OREANDA-NEWS. Fitch Ratings has affirmed Rolls-Royce Holdings plc's Long-Term Issuer Default Rating (IDR) and senior unsecured rating at 'A'. The Outlook on the Long-Term IDR is Stable.

The affirmation reflects the company's recent and expected financial performance meeting Fitch's expectations and in line with the 'A' rating. Earnings and cash flows in 2015 are likely to be somewhat lower than in 2014, but we expect restructuring measures to lead to a recovery of key metrics over the medium term. In particular, short-term pressure on credit metrics driven by transition to new programmes and weakness in the marine division will be limited by the suspension of the GBP1bn share buyback programme at only GBP500m. The rating will face pressure if the company's free cash flow generation does not return to historical levels from around 2018, in line with our expectations of position in the product life cycle.

Adequate Financial Metrics
Rolls-Royce has had a continuously stable financial performance. Despite the weaker outlook for some of the company's non-aerospace end-markets such as oil and gas and marine, Fitch expects the company's overall credit profile to be only slightly affected, and that it will maintain a financial profile broadly consistent with the rating. Earnings and cash flows in 2015 are likely to be lower than in 2014, but Fitch expects restructuring measures to lead to a recovery of key metrics over the medium term.

1H15 results in the marine division were weak, where a low oil price has resulted in restrained investment from oil and gas companies and increased pricing pressure. The rest of the business had strong order coverage and significant services exposure, so we expect 2015 group revenues approximately flat on 2014. FFO adjusted net leverage could increase to around 1.5x from 1x in 2014 on somewhat weaker profitability. Cash flow is likely to see only a limited improvement over the coming two to three years as new programmes are launched and ramped up while production rates of the mature Trent 700 slow prior to the introduction of its replacement, the Trent 7000.

Gross Debt Increase
The October 2015 USD1.5bn bond issuance has increased our expectations of YE15 gross adjusted debt to GBP4.6bn from GBP3.7bn at YE14. This bond issuance provides additional liquidity over the upcoming cash absorption period but stresses our expectations of FFO gross adjusted leverage at YE15 to around 2.7x from 2.0x at YE14. This is beyond out negative rating guideline of 2x until cash generation builds after the investment period. We do not consider this to be a sustained part of the company's financial profile, and net leverage remains in line with our expectations for the rating level.

Resilient Business Profile
Rolls-Royce has demonstrated the ability to manage a broad portfolio of turbine-related assets and generate cash for several years despite industry challenges and wider economic pressures. The company is well placed to withstand potential declines in demand resulting from deteriorating market conditions, due to its business diversification, growing proportion of long-term service contracts, and cost-cutting measures.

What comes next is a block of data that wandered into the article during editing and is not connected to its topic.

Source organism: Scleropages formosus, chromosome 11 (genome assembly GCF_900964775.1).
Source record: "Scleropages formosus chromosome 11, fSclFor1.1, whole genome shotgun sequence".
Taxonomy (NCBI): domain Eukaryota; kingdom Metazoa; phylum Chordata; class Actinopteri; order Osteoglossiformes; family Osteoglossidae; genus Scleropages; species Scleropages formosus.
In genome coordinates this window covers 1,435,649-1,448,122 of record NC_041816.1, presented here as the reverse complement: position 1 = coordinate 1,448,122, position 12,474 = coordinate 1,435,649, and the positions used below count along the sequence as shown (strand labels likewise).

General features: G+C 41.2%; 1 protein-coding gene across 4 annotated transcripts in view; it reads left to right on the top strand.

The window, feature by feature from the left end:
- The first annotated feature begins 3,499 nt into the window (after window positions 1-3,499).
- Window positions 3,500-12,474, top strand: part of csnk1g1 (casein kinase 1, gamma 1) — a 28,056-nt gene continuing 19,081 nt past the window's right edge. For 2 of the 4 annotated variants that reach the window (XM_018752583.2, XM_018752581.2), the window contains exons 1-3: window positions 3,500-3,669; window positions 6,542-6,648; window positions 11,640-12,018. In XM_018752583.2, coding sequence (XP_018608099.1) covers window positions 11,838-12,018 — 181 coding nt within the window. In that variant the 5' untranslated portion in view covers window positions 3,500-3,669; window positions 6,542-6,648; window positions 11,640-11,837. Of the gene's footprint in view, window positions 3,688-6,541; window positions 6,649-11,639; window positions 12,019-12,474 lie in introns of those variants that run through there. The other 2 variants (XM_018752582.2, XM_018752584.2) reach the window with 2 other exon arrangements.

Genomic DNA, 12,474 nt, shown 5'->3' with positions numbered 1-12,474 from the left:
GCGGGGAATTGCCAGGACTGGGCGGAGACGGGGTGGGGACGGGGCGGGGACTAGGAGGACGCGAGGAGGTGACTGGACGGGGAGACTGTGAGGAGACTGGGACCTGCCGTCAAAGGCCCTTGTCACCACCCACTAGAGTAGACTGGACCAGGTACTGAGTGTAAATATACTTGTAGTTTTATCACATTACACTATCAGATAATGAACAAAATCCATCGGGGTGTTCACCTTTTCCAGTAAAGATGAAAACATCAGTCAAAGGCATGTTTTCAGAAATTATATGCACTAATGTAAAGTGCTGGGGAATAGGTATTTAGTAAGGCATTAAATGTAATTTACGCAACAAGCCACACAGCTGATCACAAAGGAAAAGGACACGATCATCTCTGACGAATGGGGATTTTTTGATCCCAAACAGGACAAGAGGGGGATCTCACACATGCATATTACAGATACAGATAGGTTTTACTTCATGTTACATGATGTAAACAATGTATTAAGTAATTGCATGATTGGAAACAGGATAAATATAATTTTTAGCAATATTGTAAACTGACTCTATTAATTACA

Share Buyback Cancellation Supportive
The suspension of the GBP1bn share buyback programme at only GBP500m provides some additional headroom to maintain the company's financial metrics as it enters a period of cash absorbing programme launches and growth. In particular, the savings helps fund some of the lost earnings resulting from reductions in Trent 700 build rates over the next three years. The buyback was funded from the proceeds from the GBP985m sale of the energy gas turbine and compressor business to Siemens AG in December 2014.

Commercial Aerospace Outlook Positive
Rolls-Royce derives about half its turnover from the commercial aerospace industry, where the outlook for engine deliveries and service work remains positive. The production of large commercial aircraft - and the engines the company manufactures for them - is set to increase in the short to medium term, reflecting the strength and quality of the order book.

Fitch's key assumptions within the rating case for Rolls-Royce include the following.
- Approximately flat revenue in 2015 followed by low-to-mid-single-digit annual growth thereafter.
- A slightly reduced FFO margin in 2015 due to marine weakness, low profitability on deliveries of newly launched programmes. Cost reductions to offset further pressure on earnings from ramp up of new programmes over the coming 2-3 years.
- Capex to fall to around 7% of revenue due to lower development work in the pipeline.
- No changes to dividend policy.
- Share buyback to cease at GBP500m.

Future developments that may, individually or collectively, lead to negative rating action include the following.
- Lease-adjusted debt/FFO ratio of sustained higher than 2x (2014: 2.0x, 2015E: 2.7x).
- FFO/revenue ratio of less than 11% over a sustained period (2014:12.2%, 2015E: 10.9%).
- FCF margin consistently under 3% (2014: -2.6%, 2015E: -2.7%).
- Fixed charge cover of under 7x (2014: 7.8x, 2015E: 7.4x).

An upgrade is unlikely in the absence of a material change to the group's business profile, given that the company has reached a rating close to the highest Fitch deems achievable for the aerospace and defence industry.

Strong Liquidity
Rolls-Royce had committed long-term banking facilities totalling GBP1.5bn and GBP587m of cash and short-term deposits at end-1H14 (net of a GBP1bn adjustment for intra-year operational cash requirements). A USD1.5bn bond was issued in October 2015. This compares to short-term borrowings of GBP267m. Rolls-Royce has a back-ended debt maturity profile and has good access to the capital markets.